In the later stages of the Second World War, the Germans lost control over the skies and their ground forces had to endure extensive enemy air attacks. The use of self-propelled anti-aircraft guns (SPAAGs) based on half-track chassis offered some way to fight back, but these were themselves highly vulnerable, as they lacked proper armor protection.
A SPAAG based on a tank chassis was more desirable. Starting from 1944, the German focus was on producing such vehicles based on the Panzer IV chassis. This led to the development of the Flakpanzer IV 2 cm Flak 38 Vierling, better known today as the Wirbelwind (Eng. Whirlwind).
With its four 2 cm guns, it shot down many Allied aircraft, but by late 1944 standards, something with more firepower was desired and needed. Thus, the Germans developed a new version armed with four 3 cm anti-aircraft guns. The late start of this project meant that only a few prototypes were allegedly created by the war’s end.
Height: 2.76 m.
Weight: 25 tonnes.
Engine: Maybach HL120 TRM 12-cylinder petrol engine 300 PS (296 hp, 220 kW).
Speed: 42 kmh.
Crew: 5 (guner, loader, commander, driver and radio operator) some documents sugest that there is a second loader making crew 6 in total.
Armor: Turret: 16mm all around, Hull: 80mm front, 30mm sides, 20mm rear.
Armament: 4 x 30 mm MK103/38 cannon (belt capacity 150-200 rounds)(ammunition 3200 rounds in total), one 7.92mm MG34 machine gun (600 rounds).
Late into the war, a four-barreled version of the 3 cm MK 103, known as the 3 cm Flakvierling, was tested and possibly even built-in smaller numbers. Due to the late introduction, the overall characteristics of this four-barreled version are barely mentioned in the sources. Based on a few available photographs, it was provided with cylindrical-shaped magazines that were fixed to the gun but could be opened to place belt-fed ammunition inside of them. Another interesting feature was that these ammunition magazines were placed above (on the upper) and under (on the lower) guns, not on the side, like for the 2 cm four-barreled version.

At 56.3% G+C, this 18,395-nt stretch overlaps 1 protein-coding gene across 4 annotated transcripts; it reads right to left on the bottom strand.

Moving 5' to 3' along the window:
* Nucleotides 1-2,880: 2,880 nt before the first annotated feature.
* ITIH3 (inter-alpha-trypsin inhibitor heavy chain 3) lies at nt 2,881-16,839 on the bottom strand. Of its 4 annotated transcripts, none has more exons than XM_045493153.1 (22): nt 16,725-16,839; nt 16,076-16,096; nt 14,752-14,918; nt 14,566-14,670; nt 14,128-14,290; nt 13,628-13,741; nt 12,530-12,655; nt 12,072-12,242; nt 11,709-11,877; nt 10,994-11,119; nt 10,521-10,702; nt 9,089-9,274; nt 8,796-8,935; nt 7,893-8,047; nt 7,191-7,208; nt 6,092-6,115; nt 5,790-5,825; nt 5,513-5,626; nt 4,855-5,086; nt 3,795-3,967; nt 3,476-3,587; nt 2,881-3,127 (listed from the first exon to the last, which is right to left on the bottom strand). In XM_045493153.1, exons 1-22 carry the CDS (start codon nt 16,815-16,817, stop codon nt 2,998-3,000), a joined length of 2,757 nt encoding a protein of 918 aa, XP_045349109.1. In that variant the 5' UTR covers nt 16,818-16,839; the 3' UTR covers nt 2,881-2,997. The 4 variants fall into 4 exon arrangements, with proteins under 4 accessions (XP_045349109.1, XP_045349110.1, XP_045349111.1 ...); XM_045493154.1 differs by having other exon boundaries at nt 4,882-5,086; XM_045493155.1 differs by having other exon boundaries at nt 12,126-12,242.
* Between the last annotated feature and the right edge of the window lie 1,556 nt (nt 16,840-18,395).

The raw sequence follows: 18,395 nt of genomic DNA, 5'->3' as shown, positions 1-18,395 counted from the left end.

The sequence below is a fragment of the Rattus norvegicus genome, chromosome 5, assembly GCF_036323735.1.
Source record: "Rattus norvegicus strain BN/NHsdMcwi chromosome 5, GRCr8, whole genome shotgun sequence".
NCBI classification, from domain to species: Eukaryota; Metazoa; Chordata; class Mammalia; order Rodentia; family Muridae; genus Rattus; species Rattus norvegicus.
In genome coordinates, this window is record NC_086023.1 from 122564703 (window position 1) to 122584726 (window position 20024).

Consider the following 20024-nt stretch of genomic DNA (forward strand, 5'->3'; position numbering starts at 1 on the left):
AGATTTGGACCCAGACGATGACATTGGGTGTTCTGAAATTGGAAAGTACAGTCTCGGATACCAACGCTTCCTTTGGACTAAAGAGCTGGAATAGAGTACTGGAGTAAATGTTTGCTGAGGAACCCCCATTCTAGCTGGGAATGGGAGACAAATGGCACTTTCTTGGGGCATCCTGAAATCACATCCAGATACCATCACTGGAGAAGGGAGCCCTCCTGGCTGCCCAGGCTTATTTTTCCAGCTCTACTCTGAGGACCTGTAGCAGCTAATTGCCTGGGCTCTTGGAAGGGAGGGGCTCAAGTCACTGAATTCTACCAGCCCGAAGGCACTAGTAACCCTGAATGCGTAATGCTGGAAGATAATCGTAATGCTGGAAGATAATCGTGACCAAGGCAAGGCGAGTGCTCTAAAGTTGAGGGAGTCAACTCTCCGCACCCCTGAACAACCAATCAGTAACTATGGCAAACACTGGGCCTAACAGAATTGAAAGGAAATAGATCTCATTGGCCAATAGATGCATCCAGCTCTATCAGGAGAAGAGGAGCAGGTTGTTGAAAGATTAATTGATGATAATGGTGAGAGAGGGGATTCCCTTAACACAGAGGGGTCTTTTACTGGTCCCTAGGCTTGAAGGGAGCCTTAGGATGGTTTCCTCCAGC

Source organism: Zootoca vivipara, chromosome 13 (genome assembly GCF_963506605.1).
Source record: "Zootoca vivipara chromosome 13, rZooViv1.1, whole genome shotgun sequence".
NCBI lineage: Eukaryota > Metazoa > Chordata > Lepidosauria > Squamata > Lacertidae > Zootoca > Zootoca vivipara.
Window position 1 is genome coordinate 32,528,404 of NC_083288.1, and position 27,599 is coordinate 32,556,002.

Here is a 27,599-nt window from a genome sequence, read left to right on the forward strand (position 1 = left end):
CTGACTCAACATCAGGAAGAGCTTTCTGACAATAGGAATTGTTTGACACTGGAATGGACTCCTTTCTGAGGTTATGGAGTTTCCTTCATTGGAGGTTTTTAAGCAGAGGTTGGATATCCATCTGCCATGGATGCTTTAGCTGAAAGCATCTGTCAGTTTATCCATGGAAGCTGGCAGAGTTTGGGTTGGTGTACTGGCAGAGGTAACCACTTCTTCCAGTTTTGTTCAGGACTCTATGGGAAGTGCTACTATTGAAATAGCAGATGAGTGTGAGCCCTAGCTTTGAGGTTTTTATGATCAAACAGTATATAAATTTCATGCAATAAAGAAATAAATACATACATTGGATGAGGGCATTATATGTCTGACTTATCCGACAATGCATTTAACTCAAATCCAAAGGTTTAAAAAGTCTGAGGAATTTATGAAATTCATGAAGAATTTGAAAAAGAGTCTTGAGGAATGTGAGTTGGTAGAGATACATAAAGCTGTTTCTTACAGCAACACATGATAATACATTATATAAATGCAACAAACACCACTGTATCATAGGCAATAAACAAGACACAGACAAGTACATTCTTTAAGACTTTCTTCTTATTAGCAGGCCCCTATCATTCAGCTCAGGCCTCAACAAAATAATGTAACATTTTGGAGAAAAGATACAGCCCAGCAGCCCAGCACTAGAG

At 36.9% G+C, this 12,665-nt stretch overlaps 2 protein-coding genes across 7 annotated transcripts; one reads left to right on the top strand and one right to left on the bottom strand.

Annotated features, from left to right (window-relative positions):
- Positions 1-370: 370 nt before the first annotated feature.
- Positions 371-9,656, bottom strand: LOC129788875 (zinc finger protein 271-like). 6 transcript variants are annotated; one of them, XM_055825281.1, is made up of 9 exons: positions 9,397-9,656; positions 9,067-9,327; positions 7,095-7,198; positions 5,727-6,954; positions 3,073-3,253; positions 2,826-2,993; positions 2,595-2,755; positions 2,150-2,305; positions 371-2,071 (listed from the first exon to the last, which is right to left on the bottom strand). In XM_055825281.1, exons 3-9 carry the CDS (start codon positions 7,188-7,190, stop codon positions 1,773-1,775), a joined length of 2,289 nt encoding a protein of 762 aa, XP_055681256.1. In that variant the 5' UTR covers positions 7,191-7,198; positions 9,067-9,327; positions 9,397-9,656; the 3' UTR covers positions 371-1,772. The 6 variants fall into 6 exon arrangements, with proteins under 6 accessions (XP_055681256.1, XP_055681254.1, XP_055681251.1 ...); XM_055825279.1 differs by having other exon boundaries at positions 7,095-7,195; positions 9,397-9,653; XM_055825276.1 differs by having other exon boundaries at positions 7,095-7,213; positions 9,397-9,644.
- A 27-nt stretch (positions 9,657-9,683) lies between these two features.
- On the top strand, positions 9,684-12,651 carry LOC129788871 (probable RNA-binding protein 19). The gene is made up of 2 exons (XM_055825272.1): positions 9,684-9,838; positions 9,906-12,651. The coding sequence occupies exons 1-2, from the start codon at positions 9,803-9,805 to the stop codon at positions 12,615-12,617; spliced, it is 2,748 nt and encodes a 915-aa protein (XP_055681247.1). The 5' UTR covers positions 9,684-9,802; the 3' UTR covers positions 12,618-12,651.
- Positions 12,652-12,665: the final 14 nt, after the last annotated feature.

Lastly, for self-defense, the crew could rely on the hull-mounted MG 34, retained from the Panzer IV design, and their personal weapons.
3 cm Flakvierling is able to use the same ammunition that the Kugelblitz use:
Pzbrgr.(Elektron) o.Zerl. (Ap-I) 0,5kg 800m/s 0g 58mm/10m
Pzsprgr. L`Spur. o.Zerl. (Aphe-T) 0,5kg 800m/s 14g Pent (23,8g) 58mm/10m
Pzbrsprgr. L`Spur. o.Zerl. (ApheIcbc-T) 0,455kg 800m/s 5,2g Pent (8,84g) 58mm/10m
H-Pzgr. L`Spur. o.Zerl. (HVAP-T) 0,360kg 960m/s 0g 77mm/10m
Sprgr. L`Spur. o.Zerl. (He-T) 0,44kg 800m/s 27g Pent (45,9g)
M-Gesch. L`Spur. o.Zerl. 0,33kg 900-920m/s 70g HTA 5g Pent (92,5g)
M-Gesch. o.Zerl.: 0,33kg 860-900m/s 85g HTA (102g)
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12-1 – Flakpanzerkampfwagen IV and other Flakpanzer projects development and production from 1942 to 1945.
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Captured ammunition Bulletin
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